IOWA CITY, Iowa — Her likeness was sculptured out of butter at the state fair and a tribute to her was a highlight for an Iowa marching band football halftime show.
She was the main draw when she played golf in the pro-am event ahead of the PGA Tour’s nearby John Deere Classic and she greeted thousands of fans at both an IndyCar race and a minor-league baseball game, where a line began forming 10 hours ahead of time and wrapped around the stadium.
She helped teammates build a Habitat For Humanity house, led a fund-raiser for a local food pantry and hosted a basketball camp for 600 kids that sold out in four hours.
Oh, she also joined teammates on a 12-day tour of Italy and Croatia, made an ad for Nike and went to New York to pick up the Sullivan Award as the top amateur athlete in the United States.
Down time, to be sure, has been scarce for Caitlin Clark in the months since she swept national player of the year awards and led the Iowa Hawkeyes to their first NCAA championship game in women’s basketball. LSU’s win over Iowa set a viewership record and it had fans buzzing in part because of a kerfuffle involving Clark and Tigers star Angel Reese.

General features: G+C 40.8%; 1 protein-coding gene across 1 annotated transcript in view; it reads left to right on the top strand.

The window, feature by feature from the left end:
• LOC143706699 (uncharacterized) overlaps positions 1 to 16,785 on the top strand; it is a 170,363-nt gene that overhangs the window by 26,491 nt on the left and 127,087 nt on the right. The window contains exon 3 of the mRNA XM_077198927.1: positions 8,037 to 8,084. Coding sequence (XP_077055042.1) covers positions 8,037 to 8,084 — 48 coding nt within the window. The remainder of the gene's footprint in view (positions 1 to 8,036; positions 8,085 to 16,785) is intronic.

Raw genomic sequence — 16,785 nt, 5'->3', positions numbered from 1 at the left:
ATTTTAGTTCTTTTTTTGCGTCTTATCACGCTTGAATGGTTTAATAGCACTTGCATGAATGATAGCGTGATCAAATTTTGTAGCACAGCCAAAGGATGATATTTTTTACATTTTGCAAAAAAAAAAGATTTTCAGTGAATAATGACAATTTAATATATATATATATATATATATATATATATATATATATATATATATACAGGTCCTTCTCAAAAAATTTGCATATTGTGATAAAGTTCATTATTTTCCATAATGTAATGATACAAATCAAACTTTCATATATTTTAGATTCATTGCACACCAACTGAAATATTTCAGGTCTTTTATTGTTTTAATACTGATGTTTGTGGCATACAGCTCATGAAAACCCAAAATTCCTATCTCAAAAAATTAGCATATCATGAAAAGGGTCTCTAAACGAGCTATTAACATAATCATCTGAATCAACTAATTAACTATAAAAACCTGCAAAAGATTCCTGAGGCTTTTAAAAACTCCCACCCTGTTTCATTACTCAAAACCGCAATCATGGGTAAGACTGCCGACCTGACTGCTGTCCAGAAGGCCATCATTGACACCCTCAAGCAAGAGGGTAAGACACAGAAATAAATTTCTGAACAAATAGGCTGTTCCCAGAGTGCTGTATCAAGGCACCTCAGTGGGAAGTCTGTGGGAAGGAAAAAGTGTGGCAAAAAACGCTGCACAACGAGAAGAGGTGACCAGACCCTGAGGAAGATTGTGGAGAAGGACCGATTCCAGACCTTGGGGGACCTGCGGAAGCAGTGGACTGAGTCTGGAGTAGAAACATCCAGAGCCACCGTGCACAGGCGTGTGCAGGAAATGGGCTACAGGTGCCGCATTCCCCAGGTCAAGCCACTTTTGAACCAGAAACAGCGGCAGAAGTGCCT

That seems long ago now. Clark and her teammates are on the cusp of a new season, and she said she is recharged. She’s undecided on whether this will be her last year with the third-ranked Hawkeyes. She could return for a fifth season in 2024 or move on to the WNBA, perhaps as the No. 1 draft pick.
For now, the Caitlin Clark Craze is at its zenith in the state of Iowa. There’s no bigger celebrity between the Missouri and Mississippi rivers, and last season’s AP player of the year easily ranks among the most popular American female athletes.
“I feel like I was just a freshman and I was playing in front of no one. It was just our families that were sitting over there,” Clark said in an interview with The Associated Press in an otherwise empty Carver-Hawkeye Arena. “Now I play in front of a sold-out arena, everybody screaming at me after games begging for my autograph. Whenever I go out in public, people always know who I am, so it can get tiring at times.